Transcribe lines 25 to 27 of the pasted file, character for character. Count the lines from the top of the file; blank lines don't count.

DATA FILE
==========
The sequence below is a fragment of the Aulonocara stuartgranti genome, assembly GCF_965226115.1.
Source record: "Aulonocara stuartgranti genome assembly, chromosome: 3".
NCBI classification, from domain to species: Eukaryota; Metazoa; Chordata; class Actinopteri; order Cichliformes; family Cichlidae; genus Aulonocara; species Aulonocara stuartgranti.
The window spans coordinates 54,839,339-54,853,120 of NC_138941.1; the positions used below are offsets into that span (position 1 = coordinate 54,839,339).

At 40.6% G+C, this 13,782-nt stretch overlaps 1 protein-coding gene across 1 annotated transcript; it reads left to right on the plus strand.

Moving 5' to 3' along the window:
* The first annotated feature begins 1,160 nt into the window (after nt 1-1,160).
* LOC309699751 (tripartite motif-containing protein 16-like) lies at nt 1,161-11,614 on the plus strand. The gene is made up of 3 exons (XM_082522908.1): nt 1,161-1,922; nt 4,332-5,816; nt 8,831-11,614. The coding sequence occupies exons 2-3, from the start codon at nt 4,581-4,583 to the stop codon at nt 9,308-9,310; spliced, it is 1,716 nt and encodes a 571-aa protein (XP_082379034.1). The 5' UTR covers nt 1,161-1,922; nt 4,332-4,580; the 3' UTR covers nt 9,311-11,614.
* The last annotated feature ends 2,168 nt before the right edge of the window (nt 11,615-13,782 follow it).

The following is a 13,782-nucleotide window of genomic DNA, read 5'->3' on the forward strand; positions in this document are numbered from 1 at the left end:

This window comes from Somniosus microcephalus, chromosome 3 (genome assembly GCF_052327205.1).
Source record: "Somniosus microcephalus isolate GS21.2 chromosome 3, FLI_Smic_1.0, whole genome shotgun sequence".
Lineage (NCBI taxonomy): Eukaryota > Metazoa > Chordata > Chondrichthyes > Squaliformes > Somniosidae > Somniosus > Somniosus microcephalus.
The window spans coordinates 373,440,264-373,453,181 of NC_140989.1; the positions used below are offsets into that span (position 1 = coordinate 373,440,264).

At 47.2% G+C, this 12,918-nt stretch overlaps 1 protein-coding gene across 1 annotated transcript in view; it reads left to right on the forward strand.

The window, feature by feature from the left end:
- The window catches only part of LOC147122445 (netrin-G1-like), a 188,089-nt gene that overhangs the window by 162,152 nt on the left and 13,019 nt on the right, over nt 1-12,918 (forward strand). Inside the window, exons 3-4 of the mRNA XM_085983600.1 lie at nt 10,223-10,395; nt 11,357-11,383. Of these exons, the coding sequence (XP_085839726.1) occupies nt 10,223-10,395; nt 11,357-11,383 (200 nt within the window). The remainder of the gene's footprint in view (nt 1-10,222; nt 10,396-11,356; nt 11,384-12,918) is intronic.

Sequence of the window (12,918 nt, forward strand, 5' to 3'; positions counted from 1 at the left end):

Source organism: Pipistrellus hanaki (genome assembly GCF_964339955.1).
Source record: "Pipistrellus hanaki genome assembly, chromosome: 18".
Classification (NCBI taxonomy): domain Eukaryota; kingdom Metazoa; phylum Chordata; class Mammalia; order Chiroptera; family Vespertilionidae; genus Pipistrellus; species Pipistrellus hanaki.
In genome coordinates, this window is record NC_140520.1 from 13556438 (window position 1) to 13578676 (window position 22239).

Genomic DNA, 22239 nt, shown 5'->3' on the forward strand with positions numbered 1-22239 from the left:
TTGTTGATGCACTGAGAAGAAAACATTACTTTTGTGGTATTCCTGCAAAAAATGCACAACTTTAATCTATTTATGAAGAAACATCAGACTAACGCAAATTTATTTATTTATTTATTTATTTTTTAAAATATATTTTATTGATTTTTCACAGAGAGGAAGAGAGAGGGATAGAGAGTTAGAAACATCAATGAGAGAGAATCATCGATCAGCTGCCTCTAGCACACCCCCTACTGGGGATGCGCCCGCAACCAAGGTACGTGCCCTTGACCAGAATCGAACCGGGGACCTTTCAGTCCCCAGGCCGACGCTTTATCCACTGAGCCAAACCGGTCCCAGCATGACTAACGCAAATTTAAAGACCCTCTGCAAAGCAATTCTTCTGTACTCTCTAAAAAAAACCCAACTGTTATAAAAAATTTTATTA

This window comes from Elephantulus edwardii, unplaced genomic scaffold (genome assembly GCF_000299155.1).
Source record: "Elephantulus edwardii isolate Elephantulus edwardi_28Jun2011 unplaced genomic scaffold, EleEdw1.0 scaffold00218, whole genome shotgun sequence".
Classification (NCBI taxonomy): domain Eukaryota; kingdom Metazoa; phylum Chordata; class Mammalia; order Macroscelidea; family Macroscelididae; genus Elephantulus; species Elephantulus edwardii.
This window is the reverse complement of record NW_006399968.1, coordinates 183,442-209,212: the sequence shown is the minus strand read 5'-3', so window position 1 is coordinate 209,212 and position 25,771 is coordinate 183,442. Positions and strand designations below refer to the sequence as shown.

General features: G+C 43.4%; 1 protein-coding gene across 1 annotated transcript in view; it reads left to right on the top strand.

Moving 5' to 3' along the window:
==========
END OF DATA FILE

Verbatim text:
This window comes from Elephantulus edwardii, unplaced genomic scaffold (genome assembly GCF_000299155.1).
Source record: "Elephantulus edwardii isolate Elephantulus edwardi_28Jun2011 unplaced genomic scaffold, EleEdw1.0 scaffold00218, whole genome shotgun sequence".
Classification (NCBI taxonomy): domain Eukaryota; kingdom Metazoa; phylum Chordata; class Mammalia; order Macroscelidea; family Macroscelididae; genus Elephantulus; species Elephantulus edwardii.